Don’t Put Caps

By June Ramli

SYDNEY: This is gonna be a controversial statement but here goes – let people in precarious situations access their EPF (Employees Provident Funds) accounts without any caps.
I say this because, in the last few days, Twitter has been rife with the number of #benderaputih or #whiteflag campaign which aims to help those in dire need immediately without wait times.
Looking at this latest development from afar is super worrying, not to mention the number of suicide cases that have sky-rocketed in the last few months.
All this info has been blowing up on Twitter, and in my opinion, is one of the most trusted sources when it comes to all things news. People always report the truth on that platform.
So, what I am suggesting is perhaps to let those who have savings in EPF to access them completely with no caps during these trying times.
The government is so concerned that these individuals won’t have any savings when they reach their twilight years but I don’t think that is the real reason.
In 2003, while still employed with the New Straits Times, I wrote an exclusive news report which stated that the EPF was being channelled to our PTPTN loans due to poor collection rates.
It was big news when I first broke the story.
A few days later, my former colleague from theSun was asked to pose a question on the matter to the then Prime Minister Tun Ahmad Badawi.
He answered the question and said that he was not happy with the matter and soon that story made headlines for days and suddenly the collection for the education loan had improved and it was all thanks to my story.
That article had helped me launch my career as a reporter but most importantly, it gave a lot of people insights as to how our retirement funds are managed.
Having said that, we are now living in unprecedented times and we don’t know what else is gonna take place in the future and so people with EPF savings should be allowed to access their money.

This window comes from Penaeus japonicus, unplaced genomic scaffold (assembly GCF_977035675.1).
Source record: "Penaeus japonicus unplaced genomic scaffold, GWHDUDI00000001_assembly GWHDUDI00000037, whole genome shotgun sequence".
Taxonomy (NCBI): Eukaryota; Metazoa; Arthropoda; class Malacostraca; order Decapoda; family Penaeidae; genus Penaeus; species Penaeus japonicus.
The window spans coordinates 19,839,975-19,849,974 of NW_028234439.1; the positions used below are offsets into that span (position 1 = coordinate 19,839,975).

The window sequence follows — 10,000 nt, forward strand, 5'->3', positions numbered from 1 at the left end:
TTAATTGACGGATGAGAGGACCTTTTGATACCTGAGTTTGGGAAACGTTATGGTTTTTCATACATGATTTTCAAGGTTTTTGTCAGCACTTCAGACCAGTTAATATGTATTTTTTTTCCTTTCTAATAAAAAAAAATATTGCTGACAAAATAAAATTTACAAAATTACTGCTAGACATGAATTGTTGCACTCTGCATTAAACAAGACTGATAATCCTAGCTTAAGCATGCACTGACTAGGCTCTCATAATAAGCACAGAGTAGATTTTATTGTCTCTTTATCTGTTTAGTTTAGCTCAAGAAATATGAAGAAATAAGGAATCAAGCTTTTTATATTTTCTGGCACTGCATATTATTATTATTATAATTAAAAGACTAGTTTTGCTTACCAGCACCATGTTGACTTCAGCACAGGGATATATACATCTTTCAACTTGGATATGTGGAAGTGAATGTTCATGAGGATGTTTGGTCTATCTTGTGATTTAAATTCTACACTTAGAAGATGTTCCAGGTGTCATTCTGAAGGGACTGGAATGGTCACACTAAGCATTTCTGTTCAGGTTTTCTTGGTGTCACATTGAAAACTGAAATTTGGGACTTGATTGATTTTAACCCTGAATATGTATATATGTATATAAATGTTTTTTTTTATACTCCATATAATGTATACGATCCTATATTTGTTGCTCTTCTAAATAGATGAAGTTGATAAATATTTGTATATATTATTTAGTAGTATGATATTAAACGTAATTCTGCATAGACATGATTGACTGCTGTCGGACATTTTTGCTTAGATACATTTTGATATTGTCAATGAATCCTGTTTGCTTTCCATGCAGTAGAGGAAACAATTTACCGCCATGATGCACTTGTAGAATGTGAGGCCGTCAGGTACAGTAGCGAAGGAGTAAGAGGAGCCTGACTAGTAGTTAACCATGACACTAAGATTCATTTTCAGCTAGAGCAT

My exclusive news report. Supplied.

As it is, a lot of people are living under duress these days and when you are stressed you are likely susceptible to all sorts of diseases.
Give those with EPF savings more options to access their money before the preservation age.
I believe once this is allowed only a portion of people would take up the offer as the majority still believed in the product offering and haven’t touched their retirement savings despite recent developments.
Once things go back to normal and people back to full-time jobs, they can start contributing extra towards the EPF and perhaps those administering the funds can start doubling or tripling their dividends.
In Australia, retirement funds are not managed by the government, and the money is invested directly into the sharemarket which produces a higher rate of investment although the amount fluctuates daily.
This is unlike Malaysia, where the government uses the funds to buy shares directly into companies like the UK’s Battersea Power Station and so on. All these investments take time to mature, so dumping the pencarum’s money into the sharemarket is a better bet.
So, yeah, there is lots to think about but ultimately the bottom line is let people access their EPF accounts as and when they deemed fit or at least until dusk settles.

About the Author: June Ramli is the News Editor of this site. This is an opinion column. The thoughts expressed here are those of the author.

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